If nothing changes, it will be about this time next year when Curry County government runs out of money.
Though this crisis doesn't seem to be an open topic of public conversation here in the county, there are a lot of serious discussions elsewhere: a special summit among the governor and members of Congress, a weekly work session in the governor's office, a joint task force of Oregon legislators, special negotiations between counties and congressional aides, and probably more that we're not hearing about.
When we ask if anyone is coming up with any new ideas for solutions, we keep hearing the same answer: not really.
So beginning in Wednesday's edition, the Curry Coastal Pilot will start a special series of articles examining the county funding crisis and the potential solutions. We'll try our best to provide a working foundation for a way out of this mess.
Here's a preview of the potential solutions we'll review:
andbull;Extended federal payments: Sen. Ron Wyden hopes to get a five-year extension of federal support through the budget impasse in Washington. Even that, however, would solve less than one-third of Curry County's deficit.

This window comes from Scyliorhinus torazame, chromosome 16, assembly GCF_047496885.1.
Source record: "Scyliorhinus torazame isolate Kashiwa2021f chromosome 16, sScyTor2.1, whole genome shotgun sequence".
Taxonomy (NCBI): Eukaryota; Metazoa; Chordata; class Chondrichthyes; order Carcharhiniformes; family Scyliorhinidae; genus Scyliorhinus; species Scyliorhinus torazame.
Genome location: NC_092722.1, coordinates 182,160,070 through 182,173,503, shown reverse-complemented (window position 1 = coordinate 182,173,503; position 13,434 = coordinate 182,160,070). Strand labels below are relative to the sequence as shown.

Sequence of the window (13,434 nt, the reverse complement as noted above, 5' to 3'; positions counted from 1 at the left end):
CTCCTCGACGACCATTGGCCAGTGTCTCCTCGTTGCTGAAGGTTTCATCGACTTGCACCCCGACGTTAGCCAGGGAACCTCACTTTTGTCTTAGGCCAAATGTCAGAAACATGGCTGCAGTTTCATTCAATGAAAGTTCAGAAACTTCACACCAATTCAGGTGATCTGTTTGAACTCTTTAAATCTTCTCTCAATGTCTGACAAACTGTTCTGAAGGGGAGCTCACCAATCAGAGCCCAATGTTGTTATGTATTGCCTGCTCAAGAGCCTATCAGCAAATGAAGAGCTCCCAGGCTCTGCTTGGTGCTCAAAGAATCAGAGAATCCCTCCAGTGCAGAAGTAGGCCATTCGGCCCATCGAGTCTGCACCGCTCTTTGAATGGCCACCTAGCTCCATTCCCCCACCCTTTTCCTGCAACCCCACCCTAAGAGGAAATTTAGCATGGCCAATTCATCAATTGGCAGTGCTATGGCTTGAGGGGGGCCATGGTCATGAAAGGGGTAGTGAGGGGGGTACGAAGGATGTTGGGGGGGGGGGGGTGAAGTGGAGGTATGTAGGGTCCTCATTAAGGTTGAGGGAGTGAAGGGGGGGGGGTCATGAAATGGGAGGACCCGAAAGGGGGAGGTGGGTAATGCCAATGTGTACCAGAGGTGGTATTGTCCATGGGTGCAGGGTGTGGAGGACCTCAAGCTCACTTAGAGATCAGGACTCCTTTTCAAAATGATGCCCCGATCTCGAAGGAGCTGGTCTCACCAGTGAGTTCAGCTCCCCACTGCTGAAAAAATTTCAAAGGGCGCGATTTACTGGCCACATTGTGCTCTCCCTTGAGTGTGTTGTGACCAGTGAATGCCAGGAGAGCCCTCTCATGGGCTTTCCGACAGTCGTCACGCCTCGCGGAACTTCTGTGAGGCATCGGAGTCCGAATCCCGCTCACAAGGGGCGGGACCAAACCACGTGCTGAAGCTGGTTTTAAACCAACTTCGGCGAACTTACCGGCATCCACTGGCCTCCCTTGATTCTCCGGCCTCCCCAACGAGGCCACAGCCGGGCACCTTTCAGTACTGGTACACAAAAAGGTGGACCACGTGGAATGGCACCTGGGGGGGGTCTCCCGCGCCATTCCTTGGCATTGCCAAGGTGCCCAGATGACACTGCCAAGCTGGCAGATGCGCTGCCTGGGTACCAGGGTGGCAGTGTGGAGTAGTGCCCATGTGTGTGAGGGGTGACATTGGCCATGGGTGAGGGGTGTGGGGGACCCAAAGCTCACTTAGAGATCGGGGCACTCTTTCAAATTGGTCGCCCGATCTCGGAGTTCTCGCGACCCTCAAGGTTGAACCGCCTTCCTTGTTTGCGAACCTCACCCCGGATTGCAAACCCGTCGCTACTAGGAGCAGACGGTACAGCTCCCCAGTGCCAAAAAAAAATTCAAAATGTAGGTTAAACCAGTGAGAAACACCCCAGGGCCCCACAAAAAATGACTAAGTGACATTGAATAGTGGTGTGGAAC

andbull;Renewed timber harvests: Oregon counties were promised they would reap the benefits of federal forests, but no timber sales means no revenue. Even if Congress approves, environmental groups are ready to object.
andbull;More budget cuts: The county says it is at bare bones, but some counties operate on less. How do they do it?
andbull;Property taxes: We have the second-lowest tax rate for county government in Oregon, but 30 percent of residents are of retirement age andndash; presumably on fixed incomes. Will voters approve a property tax increase?
andbull;Other income: Realistically, are there other sources of income to operate county services?
andbull;Default: What happens if Curry County can't pay its bills, or provide mandated services? Does the state take over? Do we go back to being part of Coos County?
We'll start looking at these and other topics on Wednesday.